Correction & Clarification
In an article published in The Gleaner on January 3, 2013, titled 'Transfer talks: Education minister to discuss schoolboy footballers issue with key stakeholders', it was stated that Mr. Neville Bell, coach of St George's College's successful Manning Cup team for the second year in a row, had been unapologetic about the approach of recuiting student athletes and that he said by the practice, he was only giving players a chance.
The actual statement made by Mr bell was: "I have never asked a young man to come to St George's College, never. I have never gone to a parent and asked them to send their child to St George's College. But you know what, I find nothing wrong with that. i find nothing wrong if I want my school to be the best, I find nothing wrong with that. So the folks who are speaking, continue to speak. We will continue to do what I am doing, I don't speak on behalf of the school, but I am not going to stop doing what I am doing. I am trying to help young people."
We accept that our summary of Mr Bell's statement fell short of conveying what he actually said and for this we apologise.
Daraine Luton, Senior Staff Reporter
AMID THE fury surrounding his planned intervention in the matter of transfer of student athletes, education minister Ronald Thwaites is set to meet with key stakeholders tomorrow to get a better understanding of the subject.
Thwaites told The Gleaner yesterday that he has invited the likes of top schoolboy coach Neville 'Bertis' Bell to the meeting, which will also include representatives of the Inter-Secondary Schools' Sports Association (ISSA).
"I have approached them so that we can take the hostility and the acrimony out of the discourse and come, hopefully, to some better understanding of how transfers can take place, when, and without the vulgar inducements that have been characterised sometimes in the past," the education minister told The Gleaner.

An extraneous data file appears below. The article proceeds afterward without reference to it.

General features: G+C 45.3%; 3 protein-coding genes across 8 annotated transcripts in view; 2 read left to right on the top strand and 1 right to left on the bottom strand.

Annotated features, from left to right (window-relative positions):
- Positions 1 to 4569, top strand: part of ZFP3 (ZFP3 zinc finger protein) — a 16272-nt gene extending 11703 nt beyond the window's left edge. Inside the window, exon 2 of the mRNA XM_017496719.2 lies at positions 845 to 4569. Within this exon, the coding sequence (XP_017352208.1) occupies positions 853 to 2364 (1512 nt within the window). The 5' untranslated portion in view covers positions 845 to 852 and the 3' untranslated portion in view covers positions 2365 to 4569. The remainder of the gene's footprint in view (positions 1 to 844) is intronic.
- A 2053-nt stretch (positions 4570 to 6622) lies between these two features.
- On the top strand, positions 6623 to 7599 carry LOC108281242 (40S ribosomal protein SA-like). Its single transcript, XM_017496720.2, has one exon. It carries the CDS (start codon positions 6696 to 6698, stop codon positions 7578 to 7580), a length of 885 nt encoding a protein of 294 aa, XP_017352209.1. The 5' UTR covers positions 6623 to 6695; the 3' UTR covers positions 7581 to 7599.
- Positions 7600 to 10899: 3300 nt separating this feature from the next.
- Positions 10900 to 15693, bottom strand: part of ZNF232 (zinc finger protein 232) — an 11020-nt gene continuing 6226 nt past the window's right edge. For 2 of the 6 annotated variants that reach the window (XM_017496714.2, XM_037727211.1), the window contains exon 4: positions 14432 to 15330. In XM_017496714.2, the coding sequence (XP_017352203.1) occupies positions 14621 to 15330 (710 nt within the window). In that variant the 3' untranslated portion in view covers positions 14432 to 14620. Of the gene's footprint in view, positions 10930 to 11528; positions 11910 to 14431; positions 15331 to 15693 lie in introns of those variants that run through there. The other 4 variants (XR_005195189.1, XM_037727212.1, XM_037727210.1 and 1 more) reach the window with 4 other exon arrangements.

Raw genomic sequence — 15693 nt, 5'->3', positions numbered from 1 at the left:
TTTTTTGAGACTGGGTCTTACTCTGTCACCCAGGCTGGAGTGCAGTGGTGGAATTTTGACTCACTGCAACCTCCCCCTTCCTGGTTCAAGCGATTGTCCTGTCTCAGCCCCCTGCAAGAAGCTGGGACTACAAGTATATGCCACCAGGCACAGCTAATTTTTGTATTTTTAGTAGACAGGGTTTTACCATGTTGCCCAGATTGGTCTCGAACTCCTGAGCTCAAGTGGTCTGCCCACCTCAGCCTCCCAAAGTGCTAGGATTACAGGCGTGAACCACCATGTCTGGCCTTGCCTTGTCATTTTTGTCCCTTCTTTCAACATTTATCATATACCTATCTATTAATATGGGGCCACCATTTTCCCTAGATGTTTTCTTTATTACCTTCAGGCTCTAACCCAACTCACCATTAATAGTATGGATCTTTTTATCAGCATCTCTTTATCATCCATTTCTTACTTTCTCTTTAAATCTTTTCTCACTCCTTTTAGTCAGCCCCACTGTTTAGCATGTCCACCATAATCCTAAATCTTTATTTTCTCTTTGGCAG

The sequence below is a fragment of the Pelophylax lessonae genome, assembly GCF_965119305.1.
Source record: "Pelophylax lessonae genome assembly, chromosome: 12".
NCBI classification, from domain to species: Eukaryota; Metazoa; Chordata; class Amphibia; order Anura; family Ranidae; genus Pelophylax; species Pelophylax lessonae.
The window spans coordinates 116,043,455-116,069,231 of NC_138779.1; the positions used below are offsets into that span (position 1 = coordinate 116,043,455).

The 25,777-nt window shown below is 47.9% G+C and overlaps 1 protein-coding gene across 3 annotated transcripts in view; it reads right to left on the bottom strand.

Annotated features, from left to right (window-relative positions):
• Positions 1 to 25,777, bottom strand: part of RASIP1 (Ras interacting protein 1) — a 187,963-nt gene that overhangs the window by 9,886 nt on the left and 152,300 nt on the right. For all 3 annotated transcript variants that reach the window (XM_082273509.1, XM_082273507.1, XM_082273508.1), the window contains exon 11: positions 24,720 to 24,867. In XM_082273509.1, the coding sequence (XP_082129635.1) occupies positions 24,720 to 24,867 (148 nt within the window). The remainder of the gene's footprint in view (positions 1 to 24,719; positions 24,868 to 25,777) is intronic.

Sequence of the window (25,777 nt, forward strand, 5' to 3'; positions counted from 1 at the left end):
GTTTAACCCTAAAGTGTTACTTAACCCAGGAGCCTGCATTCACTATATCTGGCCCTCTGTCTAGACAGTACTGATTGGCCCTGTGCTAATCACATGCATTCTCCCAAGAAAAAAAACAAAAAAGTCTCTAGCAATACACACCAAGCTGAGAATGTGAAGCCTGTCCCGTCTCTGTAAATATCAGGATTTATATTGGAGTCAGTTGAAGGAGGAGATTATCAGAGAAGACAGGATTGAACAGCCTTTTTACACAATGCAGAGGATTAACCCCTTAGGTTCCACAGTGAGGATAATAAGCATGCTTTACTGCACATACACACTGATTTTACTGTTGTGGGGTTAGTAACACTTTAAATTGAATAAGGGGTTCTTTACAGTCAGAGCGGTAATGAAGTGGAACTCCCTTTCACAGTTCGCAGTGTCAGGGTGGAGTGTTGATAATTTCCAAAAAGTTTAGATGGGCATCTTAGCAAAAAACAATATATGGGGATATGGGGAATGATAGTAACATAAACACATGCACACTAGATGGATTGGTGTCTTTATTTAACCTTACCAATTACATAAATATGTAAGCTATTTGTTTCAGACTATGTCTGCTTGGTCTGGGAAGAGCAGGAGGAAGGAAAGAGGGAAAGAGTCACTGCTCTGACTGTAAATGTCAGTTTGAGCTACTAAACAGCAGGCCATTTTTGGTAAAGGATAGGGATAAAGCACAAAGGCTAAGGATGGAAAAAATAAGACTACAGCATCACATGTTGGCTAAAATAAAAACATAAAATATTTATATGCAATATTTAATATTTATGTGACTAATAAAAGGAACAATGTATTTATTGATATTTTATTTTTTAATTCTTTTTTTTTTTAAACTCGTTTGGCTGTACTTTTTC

In November, Thwaites told weekly tabloid SportGlobe he is to inform the Portia Simpson Miller-chaired Cabinet of his concerns about the transfer of student athletes.
Trumping transfers altogether
The minister also said he will be taking a submission to Cabinet and, if Cabinet accepts his proposal, he will lay a ministry paper in Parliament to signal his intent to stamp out the practice.
"The net effect is to weaken schools that are probably already weak and would go entirely against the policy that I have set out, which is that you must grow where you are planted," Thwaites had said.
Schoolboy football powerhouses St George's College, Thwaites' alma mater, has been referred to by fans as 'STGC FC', and Wolmer's Boys' have been tagged 'Wolmer's United', because of the number of quality players transferred to the institutions.
Thwaites admitted being aware of the nicknames, saying "to the extent that that expression betrays the truth, it is disgraceful".
"Many of the schools the students are 'bought' from are trying to find their feet in the ISSA competitions and it is unfortunate when their best talent is lured to other places," the minister said.
Recently, Trevor 'Jumpy' Harris, a football coach who, with others, led the Kingston College programme from January 2010 to August 2012, proposed that where transfers take place, the receiving school should compensate the other school for the investments made in the transferred athletes' sports development.
Thwaites yesterday told The Gleaner that Bell "has such an important role to play" as it relates to any possible policy on the issue.
In the meantime, Thwaites said he is happy with the public discourse on the matter of student transfers.
"It has been good. It has been a fairly balanced discussion; the pros and the cons," Thwaites said.
He added: "I think that the discussion has made people think more about the purposes of education, the role of sports and physical development, extra-curricular activity in general in the education process and ... evaluation of the various programmes of schools of all types."
The minister also said he was not against transfer of student players.
"Where transfers are rooted in academic benefit for the student and also has an athletic or extra-curricular aspect to it, it is unobjectionable," Thwaites said.
He added: "Where inducements of one sort or another are made, and very often not delivered, then it is absolutely wrong.
"I long for the day when all of our schools have a reasonable enough extra-curricular platform that the pressure will not be there to move to another place for that particular advantage, just as I do even more so for excellence and competence in academics."